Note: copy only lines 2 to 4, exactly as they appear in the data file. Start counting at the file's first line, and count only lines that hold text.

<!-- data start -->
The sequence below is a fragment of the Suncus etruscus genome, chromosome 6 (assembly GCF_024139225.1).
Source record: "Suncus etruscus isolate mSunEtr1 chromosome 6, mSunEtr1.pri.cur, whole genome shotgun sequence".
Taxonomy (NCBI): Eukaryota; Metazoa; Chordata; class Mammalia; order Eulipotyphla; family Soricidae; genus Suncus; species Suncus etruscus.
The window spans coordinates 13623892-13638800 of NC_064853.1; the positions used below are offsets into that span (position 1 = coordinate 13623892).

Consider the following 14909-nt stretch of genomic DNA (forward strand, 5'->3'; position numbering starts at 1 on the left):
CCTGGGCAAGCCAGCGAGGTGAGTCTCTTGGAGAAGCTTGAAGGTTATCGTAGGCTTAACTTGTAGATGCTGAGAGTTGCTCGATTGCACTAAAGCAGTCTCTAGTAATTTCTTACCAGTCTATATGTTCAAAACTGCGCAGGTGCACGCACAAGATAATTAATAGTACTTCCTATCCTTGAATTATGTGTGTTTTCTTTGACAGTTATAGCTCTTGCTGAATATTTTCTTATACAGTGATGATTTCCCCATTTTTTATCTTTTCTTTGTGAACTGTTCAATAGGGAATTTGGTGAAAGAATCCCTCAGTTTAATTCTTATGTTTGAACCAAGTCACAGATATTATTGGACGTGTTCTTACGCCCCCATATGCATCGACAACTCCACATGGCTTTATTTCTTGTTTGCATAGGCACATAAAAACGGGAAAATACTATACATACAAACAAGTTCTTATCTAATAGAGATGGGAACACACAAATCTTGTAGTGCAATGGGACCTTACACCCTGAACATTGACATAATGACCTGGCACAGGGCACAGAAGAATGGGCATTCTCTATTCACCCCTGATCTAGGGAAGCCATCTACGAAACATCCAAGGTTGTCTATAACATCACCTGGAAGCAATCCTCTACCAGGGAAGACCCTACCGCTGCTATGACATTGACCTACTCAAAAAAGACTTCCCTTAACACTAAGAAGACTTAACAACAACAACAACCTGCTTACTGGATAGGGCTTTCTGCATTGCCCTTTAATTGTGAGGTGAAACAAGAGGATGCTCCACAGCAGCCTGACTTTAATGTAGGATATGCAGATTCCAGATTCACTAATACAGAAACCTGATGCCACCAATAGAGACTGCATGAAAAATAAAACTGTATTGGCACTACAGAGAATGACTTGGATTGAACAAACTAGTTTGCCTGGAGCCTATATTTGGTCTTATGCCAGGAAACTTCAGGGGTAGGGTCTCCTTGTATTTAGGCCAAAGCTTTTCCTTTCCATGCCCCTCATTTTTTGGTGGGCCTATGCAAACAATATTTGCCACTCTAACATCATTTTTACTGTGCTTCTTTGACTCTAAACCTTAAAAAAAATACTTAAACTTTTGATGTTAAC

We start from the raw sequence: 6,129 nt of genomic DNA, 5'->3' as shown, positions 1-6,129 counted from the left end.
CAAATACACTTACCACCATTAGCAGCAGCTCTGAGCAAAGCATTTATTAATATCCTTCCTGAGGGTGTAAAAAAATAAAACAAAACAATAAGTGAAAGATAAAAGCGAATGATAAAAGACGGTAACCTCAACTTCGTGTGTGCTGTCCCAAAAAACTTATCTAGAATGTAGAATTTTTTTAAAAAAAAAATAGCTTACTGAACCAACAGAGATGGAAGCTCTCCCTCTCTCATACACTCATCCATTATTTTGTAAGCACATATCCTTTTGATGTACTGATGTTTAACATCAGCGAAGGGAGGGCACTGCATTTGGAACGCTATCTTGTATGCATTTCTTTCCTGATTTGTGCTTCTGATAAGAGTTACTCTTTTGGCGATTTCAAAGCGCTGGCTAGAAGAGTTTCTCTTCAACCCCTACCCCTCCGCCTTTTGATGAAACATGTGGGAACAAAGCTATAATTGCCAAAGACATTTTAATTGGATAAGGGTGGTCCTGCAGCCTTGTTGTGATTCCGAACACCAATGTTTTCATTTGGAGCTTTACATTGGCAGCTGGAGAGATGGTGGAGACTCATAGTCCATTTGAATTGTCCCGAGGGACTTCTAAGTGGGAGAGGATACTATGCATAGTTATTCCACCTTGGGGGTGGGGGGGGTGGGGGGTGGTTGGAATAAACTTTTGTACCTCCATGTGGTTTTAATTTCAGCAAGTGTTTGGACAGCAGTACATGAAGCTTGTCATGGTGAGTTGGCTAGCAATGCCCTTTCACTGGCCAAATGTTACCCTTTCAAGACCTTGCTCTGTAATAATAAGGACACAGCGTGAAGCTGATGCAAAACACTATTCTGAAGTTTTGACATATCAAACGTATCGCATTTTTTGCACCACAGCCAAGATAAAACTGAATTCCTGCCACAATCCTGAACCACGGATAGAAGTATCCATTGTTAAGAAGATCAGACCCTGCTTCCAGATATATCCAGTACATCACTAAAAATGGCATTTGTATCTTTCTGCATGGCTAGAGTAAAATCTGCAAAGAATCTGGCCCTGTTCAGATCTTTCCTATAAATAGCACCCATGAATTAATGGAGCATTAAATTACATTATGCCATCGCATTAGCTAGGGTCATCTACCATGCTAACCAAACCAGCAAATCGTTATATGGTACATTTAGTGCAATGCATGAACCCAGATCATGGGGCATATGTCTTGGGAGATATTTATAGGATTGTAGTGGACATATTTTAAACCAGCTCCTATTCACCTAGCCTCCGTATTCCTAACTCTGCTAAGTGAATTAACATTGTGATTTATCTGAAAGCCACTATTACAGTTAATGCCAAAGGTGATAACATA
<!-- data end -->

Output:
Source record: "Suncus etruscus isolate mSunEtr1 chromosome 6, mSunEtr1.pri.cur, whole genome shotgun sequence".
Taxonomy (NCBI): Eukaryota; Metazoa; Chordata; class Mammalia; order Eulipotyphla; family Soricidae; genus Suncus; species Suncus etruscus.
The window spans coordinates 13623892-13638800 of NC_064853.1; the positions used below are offsets into that span (position 1 = coordinate 13623892).